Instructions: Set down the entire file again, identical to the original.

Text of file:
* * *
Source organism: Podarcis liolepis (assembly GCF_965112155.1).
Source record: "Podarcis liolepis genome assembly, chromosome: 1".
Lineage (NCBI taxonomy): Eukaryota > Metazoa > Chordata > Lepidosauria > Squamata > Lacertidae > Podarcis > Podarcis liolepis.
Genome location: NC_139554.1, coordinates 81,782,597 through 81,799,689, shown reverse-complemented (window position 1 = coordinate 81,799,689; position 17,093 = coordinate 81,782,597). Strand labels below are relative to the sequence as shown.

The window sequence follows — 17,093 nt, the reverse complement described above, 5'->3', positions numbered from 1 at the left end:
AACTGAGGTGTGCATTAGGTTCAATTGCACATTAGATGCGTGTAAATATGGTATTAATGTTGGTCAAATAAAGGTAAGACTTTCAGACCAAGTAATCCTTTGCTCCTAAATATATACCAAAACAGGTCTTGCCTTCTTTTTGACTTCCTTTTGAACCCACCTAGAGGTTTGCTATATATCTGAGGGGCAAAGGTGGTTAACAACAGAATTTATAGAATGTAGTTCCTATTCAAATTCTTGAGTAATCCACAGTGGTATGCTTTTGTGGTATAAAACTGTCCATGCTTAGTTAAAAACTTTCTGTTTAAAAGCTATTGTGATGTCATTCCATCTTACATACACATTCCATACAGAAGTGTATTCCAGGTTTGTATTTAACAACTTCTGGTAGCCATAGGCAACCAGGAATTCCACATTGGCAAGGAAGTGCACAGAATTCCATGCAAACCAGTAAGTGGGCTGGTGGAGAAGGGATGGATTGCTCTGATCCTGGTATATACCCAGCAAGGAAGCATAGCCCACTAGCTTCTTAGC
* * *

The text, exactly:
Source organism: Podarcis liolepis (assembly GCF_965112155.1).
Source record: "Podarcis liolepis genome assembly, chromosome: 1".
Lineage (NCBI taxonomy): Eukaryota > Metazoa > Chordata > Lepidosauria > Squamata > Lacertidae > Podarcis > Podarcis liolepis.
Genome location: NC_139554.1, coordinates 81,782,597 through 81,799,689, shown reverse-complemented (window position 1 = coordinate 81,799,689; position 17,093 = coordinate 81,782,597). Strand labels below are relative to the sequence as shown.

The window sequence follows — 17,093 nt, the reverse complement described above, 5'->3', positions numbered from 1 at the left end:
AACTGAGGTGTGCATTAGGTTCAATTGCACATTAGATGCGTGTAAATATGGTATTAATGTTGGTCAAATAAAGGTAAGACTTTCAGACCAAGTAATCCTTTGCTCCTAAATATATACCAAAACAGGTCTTGCCTTCTTTTTGACTTCCTTTTGAACCCACCTAGAGGTTTGCTATATATCTGAGGGGCAAAGGTGGTTAACAACAGAATTTATAGAATGTAGTTCCTATTCAAATTCTTGAGTAATCCACAGTGGTATGCTTTTGTGGTATAAAACTGTCCATGCTTAGTTAAAAACTTTCTGTTTAAAAGCTATTGTGATGTCATTCCATCTTACATACACATTCCATACAGAAGTGTATTCCAGGTTTGTATTTAACAACTTCTGGTAGCCATAGGCAACCAGGAATTCCACATTGGCAAGGAAGTGCACAGAATTCCATGCAAACCAGTAAGTGGGCTGGTGGAGAAGGGATGGATTGCTCTGATCCTGGTATATACCCAGCAAGGAAGCATAGCCCACTAGCTTCTTAGC